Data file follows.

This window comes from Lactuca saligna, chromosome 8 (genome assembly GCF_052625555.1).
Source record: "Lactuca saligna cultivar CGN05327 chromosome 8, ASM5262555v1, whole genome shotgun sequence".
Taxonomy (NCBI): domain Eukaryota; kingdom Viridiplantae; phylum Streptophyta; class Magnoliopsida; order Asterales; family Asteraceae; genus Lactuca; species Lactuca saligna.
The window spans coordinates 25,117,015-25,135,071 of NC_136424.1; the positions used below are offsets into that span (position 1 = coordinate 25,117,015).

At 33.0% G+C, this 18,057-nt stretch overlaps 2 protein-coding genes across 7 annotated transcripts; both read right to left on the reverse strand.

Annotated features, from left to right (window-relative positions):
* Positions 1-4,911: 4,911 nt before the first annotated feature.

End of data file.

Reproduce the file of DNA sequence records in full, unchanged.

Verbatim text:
This window comes from Lactuca saligna, chromosome 8 (genome assembly GCF_052625555.1).
Source record: "Lactuca saligna cultivar CGN05327 chromosome 8, ASM5262555v1, whole genome shotgun sequence".
Taxonomy (NCBI): domain Eukaryota; kingdom Viridiplantae; phylum Streptophyta; class Magnoliopsida; order Asterales; family Asteraceae; genus Lactuca; species Lactuca saligna.
The window spans coordinates 25,117,015-25,135,071 of NC_136424.1; the positions used below are offsets into that span (position 1 = coordinate 25,117,015).

At 33.0% G+C, this 18,057-nt stretch overlaps 2 protein-coding genes across 7 annotated transcripts; both read right to left on the reverse strand.

Annotated features, from left to right (window-relative positions):
* Positions 1-4,911: 4,911 nt before the first annotated feature.